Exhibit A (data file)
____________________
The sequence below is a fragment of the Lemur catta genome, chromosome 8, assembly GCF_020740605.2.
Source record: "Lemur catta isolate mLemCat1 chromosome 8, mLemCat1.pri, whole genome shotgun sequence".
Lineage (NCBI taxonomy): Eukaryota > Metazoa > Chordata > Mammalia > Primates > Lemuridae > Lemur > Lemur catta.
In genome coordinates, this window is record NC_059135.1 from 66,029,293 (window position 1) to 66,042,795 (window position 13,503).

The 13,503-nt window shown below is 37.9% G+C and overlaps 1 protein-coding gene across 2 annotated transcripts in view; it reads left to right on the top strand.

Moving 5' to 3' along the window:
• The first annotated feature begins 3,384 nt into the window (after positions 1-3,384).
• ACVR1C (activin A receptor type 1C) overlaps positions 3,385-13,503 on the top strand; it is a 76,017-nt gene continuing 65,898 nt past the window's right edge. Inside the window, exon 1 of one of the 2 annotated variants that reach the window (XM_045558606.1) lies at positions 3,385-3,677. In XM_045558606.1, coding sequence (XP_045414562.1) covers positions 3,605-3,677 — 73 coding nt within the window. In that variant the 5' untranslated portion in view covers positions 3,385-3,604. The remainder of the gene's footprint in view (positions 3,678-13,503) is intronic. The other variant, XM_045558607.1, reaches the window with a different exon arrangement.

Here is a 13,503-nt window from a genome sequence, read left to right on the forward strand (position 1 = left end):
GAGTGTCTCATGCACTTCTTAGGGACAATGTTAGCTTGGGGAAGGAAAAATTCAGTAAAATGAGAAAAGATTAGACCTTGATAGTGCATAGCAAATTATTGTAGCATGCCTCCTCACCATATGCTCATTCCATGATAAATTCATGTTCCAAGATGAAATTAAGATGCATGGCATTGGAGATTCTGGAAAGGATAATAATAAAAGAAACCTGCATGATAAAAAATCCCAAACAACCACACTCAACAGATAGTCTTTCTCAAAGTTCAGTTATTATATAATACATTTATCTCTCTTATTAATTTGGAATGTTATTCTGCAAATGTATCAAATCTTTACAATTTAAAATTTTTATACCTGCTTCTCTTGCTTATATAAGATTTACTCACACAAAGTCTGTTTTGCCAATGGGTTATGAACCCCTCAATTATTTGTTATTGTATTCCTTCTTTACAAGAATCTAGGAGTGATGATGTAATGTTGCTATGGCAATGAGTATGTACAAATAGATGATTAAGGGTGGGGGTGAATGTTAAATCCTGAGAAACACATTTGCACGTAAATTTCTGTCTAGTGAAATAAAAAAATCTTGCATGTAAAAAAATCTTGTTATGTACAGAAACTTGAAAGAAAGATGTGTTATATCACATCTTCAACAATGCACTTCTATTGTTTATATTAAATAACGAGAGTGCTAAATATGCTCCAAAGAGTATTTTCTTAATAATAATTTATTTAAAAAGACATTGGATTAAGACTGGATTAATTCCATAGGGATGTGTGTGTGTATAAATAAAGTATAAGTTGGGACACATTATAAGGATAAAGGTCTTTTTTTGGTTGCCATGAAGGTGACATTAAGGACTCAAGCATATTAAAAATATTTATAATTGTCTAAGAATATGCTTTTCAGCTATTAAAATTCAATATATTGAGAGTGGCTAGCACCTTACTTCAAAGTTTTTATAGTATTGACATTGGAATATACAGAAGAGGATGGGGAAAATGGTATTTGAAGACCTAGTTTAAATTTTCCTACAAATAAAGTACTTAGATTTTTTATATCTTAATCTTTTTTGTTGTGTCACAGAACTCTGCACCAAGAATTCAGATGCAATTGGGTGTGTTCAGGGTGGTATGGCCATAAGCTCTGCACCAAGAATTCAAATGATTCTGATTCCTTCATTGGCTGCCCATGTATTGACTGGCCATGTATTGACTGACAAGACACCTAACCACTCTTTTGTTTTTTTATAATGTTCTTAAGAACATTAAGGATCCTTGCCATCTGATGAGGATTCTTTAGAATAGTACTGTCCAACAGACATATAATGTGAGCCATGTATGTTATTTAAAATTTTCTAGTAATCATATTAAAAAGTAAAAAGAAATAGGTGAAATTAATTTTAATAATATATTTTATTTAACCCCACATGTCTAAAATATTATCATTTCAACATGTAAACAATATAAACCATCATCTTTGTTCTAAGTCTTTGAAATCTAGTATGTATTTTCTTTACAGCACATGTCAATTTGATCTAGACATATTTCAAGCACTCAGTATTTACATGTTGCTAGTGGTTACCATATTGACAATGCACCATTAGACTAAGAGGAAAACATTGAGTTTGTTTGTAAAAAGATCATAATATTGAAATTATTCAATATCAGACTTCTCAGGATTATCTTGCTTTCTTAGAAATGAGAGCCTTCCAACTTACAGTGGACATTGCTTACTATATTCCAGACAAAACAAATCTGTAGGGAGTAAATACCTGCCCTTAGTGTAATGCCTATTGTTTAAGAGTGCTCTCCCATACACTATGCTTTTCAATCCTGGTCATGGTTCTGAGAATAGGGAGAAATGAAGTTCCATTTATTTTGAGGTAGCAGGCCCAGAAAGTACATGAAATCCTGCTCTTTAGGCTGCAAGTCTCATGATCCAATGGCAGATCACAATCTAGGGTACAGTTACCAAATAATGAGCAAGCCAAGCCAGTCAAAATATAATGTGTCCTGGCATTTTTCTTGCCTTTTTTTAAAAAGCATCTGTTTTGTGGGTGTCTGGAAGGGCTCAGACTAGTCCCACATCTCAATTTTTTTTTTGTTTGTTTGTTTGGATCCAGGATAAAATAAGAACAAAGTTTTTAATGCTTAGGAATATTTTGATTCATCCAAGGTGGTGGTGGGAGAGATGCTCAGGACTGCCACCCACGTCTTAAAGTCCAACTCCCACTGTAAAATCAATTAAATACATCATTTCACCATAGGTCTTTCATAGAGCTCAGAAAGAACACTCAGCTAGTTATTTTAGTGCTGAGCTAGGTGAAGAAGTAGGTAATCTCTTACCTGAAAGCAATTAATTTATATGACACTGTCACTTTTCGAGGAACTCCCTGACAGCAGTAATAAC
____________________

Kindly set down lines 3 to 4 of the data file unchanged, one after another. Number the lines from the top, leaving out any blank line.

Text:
Lineage (NCBI taxonomy): Eukaryota > Metazoa > Chordata > Mammalia > Primates > Lemuridae > Lemur > Lemur catta.
In genome coordinates, this window is record NC_059135.1 from 66,029,293 (window position 1) to 66,042,795 (window position 13,503).